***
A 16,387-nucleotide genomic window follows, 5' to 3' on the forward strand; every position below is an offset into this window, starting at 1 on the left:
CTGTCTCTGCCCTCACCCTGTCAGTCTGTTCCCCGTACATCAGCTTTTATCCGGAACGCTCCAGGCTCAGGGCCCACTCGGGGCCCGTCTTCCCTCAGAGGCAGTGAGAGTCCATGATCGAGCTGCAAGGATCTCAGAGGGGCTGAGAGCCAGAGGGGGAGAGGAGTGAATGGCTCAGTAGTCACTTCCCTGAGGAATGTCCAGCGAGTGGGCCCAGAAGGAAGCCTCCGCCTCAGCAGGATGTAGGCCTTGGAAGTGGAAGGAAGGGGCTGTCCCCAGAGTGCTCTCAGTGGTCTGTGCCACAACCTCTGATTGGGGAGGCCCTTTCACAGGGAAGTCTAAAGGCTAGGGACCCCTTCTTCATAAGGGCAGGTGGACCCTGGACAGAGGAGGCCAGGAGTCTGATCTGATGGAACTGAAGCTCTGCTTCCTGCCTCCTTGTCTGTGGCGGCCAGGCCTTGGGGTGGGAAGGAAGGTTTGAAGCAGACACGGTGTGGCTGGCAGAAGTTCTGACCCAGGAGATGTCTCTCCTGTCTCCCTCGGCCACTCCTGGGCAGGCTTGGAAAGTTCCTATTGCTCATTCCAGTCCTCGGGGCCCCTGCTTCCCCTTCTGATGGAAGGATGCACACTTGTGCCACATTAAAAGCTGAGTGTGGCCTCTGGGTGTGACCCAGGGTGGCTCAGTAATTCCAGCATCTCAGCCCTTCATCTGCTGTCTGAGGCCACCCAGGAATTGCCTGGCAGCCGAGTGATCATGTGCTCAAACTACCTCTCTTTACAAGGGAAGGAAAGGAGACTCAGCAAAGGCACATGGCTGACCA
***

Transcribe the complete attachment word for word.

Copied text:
A 16,387-nucleotide genomic window follows, 5' to 3' on the forward strand; every position below is an offset into this window, starting at 1 on the left:
CTGTCTCTGCCCTCACCCTGTCAGTCTGTTCCCCGTACATCAGCTTTTATCCGGAACGCTCCAGGCTCAGGGCCCACTCGGGGCCCGTCTTCCCTCAGAGGCAGTGAGAGTCCATGATCGAGCTGCAAGGATCTCAGAGGGGCTGAGAGCCAGAGGGGGAGAGGAGTGAATGGCTCAGTAGTCACTTCCCTGAGGAATGTCCAGCGAGTGGGCCCAGAAGGAAGCCTCCGCCTCAGCAGGATGTAGGCCTTGGAAGTGGAAGGAAGGGGCTGTCCCCAGAGTGCTCTCAGTGGTCTGTGCCACAACCTCTGATTGGGGAGGCCCTTTCACAGGGAAGTCTAAAGGCTAGGGACCCCTTCTTCATAAGGGCAGGTGGACCCTGGACAGAGGAGGCCAGGAGTCTGATCTGATGGAACTGAAGCTCTGCTTCCTGCCTCCTTGTCTGTGGCGGCCAGGCCTTGGGGTGGGAAGGAAGGTTTGAAGCAGACACGGTGTGGCTGGCAGAAGTTCTGACCCAGGAGATGTCTCTCCTGTCTCCCTCGGCCACTCCTGGGCAGGCTTGGAAAGTTCCTATTGCTCATTCCAGTCCTCGGGGCCCCTGCTTCCCCTTCTGATGGAAGGATGCACACTTGTGCCACATTAAAAGCTGAGTGTGGCCTCTGGGTGTGACCCAGGGTGGCTCAGTAATTCCAGCATCTCAGCCCTTCATCTGCTGTCTGAGGCCACCCAGGAATTGCCTGGCAGCCGAGTGATCATGTGCTCAAACTACCTCTCTTTACAAGGGAAGGAAAGGAGACTCAGCAAAGGCACATGGCTGACCA